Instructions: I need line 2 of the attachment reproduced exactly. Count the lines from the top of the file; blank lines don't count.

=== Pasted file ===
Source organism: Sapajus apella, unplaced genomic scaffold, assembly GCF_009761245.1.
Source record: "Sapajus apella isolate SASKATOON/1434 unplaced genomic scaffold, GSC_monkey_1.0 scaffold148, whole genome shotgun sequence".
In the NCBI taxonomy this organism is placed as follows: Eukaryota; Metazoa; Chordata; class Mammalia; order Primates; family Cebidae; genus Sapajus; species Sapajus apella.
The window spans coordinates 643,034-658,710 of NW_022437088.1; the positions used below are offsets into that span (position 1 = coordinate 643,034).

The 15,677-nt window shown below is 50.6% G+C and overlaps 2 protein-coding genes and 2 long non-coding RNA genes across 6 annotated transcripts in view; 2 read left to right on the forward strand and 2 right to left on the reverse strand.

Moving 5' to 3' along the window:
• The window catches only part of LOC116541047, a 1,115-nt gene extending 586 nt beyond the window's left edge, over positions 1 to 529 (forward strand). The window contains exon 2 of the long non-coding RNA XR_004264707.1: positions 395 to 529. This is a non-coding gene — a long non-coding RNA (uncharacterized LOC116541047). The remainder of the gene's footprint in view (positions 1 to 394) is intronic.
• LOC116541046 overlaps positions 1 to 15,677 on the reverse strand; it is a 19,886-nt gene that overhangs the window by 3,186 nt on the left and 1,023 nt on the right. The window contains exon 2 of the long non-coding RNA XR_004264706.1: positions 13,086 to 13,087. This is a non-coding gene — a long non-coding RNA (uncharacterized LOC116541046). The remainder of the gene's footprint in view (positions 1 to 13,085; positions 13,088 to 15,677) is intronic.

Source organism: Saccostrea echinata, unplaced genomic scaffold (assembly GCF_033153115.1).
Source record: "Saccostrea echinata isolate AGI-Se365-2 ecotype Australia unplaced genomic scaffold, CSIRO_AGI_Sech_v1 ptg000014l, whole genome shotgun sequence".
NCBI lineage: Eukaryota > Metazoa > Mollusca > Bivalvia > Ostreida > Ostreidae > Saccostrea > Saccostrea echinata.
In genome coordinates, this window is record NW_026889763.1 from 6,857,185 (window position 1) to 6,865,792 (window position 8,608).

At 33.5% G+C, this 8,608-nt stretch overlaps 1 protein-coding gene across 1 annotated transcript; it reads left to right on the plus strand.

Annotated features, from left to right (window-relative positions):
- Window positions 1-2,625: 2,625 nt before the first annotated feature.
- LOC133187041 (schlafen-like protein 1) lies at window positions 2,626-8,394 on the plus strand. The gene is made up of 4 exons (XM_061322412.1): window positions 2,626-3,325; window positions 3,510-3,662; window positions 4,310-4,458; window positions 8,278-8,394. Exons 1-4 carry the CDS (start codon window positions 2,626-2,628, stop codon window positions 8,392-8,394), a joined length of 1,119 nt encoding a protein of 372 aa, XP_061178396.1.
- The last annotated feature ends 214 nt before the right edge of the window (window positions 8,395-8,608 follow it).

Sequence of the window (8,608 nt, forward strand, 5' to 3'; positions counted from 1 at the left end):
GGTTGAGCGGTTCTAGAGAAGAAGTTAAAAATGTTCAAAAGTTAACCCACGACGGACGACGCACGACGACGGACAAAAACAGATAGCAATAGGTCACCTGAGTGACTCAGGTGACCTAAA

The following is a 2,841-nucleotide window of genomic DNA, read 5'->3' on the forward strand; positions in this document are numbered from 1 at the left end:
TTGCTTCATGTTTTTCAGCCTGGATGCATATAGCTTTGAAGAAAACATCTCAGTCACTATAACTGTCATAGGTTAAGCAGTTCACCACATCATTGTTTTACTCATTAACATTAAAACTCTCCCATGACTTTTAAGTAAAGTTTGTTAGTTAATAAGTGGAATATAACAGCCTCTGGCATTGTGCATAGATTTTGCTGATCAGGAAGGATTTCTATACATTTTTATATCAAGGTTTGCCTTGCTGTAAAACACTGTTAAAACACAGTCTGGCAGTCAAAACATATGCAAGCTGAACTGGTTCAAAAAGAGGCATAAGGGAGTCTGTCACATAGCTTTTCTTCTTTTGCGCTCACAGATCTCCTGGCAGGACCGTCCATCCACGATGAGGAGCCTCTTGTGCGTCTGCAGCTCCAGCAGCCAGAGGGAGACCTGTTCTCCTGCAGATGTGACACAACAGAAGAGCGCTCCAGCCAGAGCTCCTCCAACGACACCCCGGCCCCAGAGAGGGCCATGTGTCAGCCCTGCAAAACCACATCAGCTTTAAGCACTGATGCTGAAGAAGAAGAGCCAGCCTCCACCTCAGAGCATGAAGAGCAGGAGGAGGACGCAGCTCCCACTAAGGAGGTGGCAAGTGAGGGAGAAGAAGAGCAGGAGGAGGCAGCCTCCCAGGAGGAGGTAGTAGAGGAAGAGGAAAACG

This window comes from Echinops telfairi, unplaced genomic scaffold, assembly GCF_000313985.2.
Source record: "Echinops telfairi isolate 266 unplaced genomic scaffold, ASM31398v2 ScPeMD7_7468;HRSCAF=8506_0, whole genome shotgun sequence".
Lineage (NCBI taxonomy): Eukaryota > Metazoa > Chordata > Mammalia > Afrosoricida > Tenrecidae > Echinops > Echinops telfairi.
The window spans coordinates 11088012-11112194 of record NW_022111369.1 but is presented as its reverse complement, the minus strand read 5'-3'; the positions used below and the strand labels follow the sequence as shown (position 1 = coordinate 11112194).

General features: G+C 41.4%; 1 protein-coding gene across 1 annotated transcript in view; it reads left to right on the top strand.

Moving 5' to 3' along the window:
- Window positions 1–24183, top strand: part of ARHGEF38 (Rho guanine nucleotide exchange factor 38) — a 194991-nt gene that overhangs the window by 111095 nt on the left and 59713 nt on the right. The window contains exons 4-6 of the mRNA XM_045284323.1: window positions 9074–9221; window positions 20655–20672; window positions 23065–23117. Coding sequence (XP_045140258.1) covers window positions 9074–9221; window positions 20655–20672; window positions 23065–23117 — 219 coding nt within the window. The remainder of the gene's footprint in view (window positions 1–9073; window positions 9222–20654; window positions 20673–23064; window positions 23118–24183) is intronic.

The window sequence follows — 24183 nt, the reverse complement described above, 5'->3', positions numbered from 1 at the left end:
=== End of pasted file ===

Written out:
Source record: "Sapajus apella isolate SASKATOON/1434 unplaced genomic scaffold, GSC_monkey_1.0 scaffold148, whole genome shotgun sequence".